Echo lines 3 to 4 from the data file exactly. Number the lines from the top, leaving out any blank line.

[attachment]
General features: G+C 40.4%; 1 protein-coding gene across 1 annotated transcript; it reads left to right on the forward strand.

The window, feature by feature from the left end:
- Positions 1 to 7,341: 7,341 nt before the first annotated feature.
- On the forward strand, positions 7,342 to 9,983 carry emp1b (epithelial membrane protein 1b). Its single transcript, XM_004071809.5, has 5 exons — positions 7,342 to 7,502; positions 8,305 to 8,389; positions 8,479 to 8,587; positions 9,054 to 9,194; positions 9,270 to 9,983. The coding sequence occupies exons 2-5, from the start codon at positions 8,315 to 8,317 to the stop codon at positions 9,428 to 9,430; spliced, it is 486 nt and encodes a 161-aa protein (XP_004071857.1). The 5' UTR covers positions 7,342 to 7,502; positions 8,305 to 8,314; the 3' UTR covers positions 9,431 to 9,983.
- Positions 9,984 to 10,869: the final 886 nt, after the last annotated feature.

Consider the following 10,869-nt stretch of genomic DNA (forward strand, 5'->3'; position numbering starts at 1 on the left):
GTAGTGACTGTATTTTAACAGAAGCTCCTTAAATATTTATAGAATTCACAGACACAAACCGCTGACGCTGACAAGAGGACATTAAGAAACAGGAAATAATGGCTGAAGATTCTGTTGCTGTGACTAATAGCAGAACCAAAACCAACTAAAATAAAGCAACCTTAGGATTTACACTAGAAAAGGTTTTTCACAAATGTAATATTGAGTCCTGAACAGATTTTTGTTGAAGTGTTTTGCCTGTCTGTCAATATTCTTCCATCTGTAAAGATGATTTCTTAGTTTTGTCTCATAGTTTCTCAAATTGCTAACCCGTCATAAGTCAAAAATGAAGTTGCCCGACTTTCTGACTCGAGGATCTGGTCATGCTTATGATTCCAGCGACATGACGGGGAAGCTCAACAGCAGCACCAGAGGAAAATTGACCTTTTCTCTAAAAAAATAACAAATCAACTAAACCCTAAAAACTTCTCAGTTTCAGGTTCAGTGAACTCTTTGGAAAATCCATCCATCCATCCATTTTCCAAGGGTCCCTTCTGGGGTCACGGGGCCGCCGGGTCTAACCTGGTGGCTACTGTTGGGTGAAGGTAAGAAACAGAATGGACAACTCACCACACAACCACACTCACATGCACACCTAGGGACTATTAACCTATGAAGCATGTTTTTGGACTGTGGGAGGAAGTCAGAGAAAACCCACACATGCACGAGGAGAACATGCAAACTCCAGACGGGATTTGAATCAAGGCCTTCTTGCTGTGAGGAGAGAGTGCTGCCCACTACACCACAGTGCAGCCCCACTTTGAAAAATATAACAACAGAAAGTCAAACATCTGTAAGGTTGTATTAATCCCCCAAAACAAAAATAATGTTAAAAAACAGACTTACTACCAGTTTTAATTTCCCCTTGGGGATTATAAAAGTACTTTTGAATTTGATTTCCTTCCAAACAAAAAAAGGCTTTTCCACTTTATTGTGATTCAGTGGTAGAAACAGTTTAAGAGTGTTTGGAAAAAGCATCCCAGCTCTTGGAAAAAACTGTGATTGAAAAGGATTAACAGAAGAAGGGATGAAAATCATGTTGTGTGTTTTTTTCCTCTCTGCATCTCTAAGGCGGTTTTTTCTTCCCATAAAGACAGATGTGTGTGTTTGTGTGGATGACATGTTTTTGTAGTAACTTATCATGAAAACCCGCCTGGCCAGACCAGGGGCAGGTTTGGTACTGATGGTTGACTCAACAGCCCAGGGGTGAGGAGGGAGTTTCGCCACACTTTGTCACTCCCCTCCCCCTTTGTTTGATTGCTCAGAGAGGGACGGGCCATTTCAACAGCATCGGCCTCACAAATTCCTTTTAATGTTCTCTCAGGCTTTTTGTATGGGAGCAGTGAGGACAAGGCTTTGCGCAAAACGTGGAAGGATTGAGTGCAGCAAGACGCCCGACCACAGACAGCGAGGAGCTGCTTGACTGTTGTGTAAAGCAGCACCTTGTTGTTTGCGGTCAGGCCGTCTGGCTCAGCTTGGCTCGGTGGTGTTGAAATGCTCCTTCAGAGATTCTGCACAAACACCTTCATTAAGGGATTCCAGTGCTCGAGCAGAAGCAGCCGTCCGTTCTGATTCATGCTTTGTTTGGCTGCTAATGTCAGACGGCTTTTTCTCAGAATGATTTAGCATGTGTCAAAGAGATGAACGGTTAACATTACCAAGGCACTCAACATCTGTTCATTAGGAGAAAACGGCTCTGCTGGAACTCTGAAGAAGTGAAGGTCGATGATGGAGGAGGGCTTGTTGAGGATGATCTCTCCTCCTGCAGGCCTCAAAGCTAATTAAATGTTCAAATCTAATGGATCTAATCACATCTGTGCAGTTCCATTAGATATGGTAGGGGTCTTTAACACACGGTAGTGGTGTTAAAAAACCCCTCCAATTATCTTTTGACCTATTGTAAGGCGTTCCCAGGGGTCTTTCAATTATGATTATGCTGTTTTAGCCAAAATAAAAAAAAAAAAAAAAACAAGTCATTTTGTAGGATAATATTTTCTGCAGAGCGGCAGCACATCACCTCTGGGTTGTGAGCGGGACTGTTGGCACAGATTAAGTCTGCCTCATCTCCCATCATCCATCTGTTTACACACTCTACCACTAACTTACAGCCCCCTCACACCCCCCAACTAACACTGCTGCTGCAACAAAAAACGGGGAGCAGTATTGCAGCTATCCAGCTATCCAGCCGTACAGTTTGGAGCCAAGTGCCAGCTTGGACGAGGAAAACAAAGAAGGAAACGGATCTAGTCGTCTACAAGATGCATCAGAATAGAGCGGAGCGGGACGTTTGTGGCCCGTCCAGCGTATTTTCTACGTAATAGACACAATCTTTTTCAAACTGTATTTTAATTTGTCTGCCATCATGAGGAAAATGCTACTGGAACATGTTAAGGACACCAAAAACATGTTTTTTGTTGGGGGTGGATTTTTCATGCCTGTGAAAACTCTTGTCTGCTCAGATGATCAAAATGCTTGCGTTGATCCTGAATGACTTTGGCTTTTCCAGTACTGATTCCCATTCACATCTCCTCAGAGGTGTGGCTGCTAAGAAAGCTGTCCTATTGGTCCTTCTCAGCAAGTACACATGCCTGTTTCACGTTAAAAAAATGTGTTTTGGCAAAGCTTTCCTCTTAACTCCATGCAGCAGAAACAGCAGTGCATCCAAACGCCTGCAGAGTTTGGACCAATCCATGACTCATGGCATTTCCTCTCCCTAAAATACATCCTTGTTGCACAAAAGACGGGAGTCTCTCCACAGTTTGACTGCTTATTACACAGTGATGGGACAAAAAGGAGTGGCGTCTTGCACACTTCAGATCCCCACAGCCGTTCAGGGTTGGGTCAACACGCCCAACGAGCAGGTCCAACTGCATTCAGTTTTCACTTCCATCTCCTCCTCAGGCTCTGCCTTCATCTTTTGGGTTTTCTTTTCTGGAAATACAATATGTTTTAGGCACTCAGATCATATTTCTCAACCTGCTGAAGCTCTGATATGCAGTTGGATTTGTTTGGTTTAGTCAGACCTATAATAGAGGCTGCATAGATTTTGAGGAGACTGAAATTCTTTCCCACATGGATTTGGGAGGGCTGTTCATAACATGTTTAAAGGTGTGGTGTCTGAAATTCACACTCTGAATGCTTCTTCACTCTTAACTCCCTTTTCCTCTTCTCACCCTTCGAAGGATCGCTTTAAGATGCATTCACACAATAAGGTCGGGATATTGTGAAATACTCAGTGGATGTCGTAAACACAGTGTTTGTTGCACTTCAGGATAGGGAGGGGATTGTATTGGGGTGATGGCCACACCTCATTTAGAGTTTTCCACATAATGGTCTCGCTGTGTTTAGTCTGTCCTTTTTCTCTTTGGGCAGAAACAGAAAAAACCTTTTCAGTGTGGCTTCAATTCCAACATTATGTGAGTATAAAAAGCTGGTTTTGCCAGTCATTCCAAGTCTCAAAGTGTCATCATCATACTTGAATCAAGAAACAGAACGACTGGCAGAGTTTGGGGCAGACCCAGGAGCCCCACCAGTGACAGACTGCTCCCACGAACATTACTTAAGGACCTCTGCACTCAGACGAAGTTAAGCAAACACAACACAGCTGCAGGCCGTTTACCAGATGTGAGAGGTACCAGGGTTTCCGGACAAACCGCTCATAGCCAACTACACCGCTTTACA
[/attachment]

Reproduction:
- Positions 1 to 7,341: 7,341 nt before the first annotated feature.
- On the forward strand, positions 7,342 to 9,983 carry emp1b (epithelial membrane protein 1b). Its single transcript, XM_004071809.5, has 5 exons — positions 7,342 to 7,502; positions 8,305 to 8,389; positions 8,479 to 8,587; positions 9,054 to 9,194; positions 9,270 to 9,983. The coding sequence occupies exons 2-5, from the start codon at positions 8,315 to 8,317 to the stop codon at positions 9,428 to 9,430; spliced, it is 486 nt and encodes a 161-aa protein (XP_004071857.1). The 5' UTR covers positions 7,342 to 7,502; positions 8,305 to 8,314; the 3' UTR covers positions 9,431 to 9,983.